Jim Love

Jim Love<br /><em>Flowers</em>  1997<br />steel and cast iron<br />11" x 8" x 4"<br />MC 1000
Jim Lovebr /><em>Portable Untitled No. 1</em>  1994<br />welded steel<br />9" x 4 1/2" x 6"<br />JL 37
Jim Love<br /><em>Extension Cord</em>  1971<br />steel and cast iron<br />3 1/4" x 11 1/2" x 6"<br />MC 1006
Jim Love<br /><em>Red Neck Trooper</em>  1964<br />welded steel, cast iron, and brass<br />16 1/8" x 11 1/2" x 6 1/2"<br />WH 7
Jim Love<br /><em>Alas, Poor Yorick</em>  1989<br />welded steel and cast iron<br />19 3/4" x 6 1/2" x 6 1/2"<br />WH 9
Jim Love<br /><em>The Glass Slipper</em>  1988<br />welded steel<br />10 1/2" x 10 7/8" x 5 5/8"<br />JL 45
Jim Love<br /><em>Mother-In-Lieu</em>  1964<br />cast bronze, ed: 1/4<br />12 1/2" x 7 7/8" x 4"<br />WH 8
Jim Love<br /><em>Dumb Duck</em>  1968<br />welded steel<br />19 1/2" x 7" x 8"<br />WH 10
Jim Love<br /><em>Spare Parts (Paper Weight)</em>  1985<br />steel, unique<br />1/4" x 1 3/4" x 2"<br />JL 157

Jim Love was born in Amarillo, Texas in 1927 and died in Houston, Texas in 2005. In 1952 he earned a Bachelor of Business Administration degree at Baylor University in Waco, Texas where he studied with the legendary theater director Paul Baker, who turned Love’s interest from acting to set design. He moved to Houston in 1953 and worked for many institutions, including the Alley Theatre and Houston Grand Opera, as a set fabricator.  In 1956, Jermayne MacAgy, first director of the Contemporary Arts Association hired Love as museum technician. He was closely associated with John and Dominique de Menil and their institutions for nearly fifty years.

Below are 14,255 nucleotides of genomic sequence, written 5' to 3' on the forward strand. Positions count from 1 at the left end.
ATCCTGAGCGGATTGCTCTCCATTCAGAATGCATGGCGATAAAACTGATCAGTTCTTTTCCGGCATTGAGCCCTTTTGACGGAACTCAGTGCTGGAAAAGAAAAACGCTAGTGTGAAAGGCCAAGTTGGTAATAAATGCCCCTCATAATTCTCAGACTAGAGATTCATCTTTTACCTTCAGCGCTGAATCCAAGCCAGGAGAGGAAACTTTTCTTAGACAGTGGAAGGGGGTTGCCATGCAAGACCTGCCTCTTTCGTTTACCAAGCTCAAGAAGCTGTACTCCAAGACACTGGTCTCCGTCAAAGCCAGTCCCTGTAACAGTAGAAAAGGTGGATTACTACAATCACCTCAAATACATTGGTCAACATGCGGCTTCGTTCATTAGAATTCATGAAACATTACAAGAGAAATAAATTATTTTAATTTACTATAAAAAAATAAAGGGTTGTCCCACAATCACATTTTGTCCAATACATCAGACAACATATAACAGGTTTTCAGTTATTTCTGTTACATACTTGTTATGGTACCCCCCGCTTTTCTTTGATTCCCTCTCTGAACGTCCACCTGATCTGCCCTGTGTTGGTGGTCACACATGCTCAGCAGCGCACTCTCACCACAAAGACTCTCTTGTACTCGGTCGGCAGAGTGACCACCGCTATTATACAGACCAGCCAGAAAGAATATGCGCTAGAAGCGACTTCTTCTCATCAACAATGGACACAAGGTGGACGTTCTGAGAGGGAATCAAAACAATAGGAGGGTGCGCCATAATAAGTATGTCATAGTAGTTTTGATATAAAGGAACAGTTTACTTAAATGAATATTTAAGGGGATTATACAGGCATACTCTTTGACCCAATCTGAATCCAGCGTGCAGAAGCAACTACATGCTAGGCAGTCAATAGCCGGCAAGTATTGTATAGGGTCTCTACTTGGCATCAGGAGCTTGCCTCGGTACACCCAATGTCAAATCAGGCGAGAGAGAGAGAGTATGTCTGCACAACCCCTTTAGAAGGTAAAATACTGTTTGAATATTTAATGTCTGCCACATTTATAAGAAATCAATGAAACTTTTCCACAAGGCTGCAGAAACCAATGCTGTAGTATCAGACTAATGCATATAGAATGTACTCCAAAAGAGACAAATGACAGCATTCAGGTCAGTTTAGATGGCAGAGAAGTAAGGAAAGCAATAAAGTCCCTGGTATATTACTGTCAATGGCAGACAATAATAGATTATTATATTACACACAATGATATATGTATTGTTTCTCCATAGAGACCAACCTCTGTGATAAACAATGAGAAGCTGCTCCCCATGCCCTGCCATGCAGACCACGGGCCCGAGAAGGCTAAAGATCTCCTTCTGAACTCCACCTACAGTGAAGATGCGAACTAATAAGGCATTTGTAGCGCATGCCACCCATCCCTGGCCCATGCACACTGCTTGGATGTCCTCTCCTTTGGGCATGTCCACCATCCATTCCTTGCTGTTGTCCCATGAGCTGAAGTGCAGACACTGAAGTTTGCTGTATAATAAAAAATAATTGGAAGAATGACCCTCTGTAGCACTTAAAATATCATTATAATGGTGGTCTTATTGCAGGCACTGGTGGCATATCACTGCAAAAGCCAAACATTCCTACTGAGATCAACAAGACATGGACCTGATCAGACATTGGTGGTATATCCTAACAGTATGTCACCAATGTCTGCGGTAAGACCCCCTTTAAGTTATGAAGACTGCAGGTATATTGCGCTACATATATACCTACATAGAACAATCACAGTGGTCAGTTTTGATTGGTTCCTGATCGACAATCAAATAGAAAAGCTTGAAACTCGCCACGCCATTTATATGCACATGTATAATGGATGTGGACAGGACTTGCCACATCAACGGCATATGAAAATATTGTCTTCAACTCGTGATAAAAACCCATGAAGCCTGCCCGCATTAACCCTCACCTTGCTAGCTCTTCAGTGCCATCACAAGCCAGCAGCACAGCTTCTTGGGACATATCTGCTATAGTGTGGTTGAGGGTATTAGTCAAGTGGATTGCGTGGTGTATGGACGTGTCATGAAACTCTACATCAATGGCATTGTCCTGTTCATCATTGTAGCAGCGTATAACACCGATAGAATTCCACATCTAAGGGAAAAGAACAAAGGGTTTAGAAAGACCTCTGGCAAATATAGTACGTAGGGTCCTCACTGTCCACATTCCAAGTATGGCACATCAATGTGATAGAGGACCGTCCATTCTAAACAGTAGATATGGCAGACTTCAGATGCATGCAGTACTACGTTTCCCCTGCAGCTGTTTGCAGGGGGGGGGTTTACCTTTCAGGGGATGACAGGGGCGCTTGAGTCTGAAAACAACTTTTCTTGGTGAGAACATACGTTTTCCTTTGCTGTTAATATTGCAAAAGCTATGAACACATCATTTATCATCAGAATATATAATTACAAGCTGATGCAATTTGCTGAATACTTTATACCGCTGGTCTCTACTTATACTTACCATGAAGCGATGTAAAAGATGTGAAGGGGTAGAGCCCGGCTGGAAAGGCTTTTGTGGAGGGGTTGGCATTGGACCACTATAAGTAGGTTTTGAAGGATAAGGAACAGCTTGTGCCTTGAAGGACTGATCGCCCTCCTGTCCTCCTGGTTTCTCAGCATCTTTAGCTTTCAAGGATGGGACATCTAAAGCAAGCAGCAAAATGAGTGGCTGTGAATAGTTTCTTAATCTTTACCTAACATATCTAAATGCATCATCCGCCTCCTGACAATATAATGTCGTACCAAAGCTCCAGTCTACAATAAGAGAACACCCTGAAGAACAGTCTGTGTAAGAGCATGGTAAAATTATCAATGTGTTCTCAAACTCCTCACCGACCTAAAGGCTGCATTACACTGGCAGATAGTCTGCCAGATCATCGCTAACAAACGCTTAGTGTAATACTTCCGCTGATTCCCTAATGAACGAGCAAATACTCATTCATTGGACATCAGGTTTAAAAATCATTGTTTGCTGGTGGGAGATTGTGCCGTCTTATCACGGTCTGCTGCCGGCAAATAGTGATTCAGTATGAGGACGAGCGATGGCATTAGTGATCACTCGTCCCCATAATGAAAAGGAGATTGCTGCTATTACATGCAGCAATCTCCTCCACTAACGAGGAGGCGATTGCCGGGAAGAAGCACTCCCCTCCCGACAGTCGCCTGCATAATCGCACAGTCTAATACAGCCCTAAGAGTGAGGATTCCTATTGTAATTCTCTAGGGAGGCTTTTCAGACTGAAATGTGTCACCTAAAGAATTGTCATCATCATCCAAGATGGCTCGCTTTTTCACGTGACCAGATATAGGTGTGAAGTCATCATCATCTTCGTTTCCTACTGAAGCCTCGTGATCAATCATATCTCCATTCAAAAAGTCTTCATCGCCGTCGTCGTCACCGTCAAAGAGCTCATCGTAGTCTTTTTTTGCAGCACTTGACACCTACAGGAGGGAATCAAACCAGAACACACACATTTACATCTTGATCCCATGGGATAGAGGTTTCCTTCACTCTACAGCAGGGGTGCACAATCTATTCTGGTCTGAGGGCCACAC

His works are in the permanent collections of many institutions, including The Menil Collection, Museum of Fine Arts, Houston, Museum of Modern Art, New York, Whitney Museum of American Art, Nasher Sculpture Center, Dallas, Dallas Museum of Art, Blanton Museum of Art, Austin, among others. Love’s work has also been included in many exhibitions, including The Art of Assemblage at the Museum of Modern Art, New York in 1961.


Homage, Moody Gallery 2010
Sculpture, Moody Gallery 2019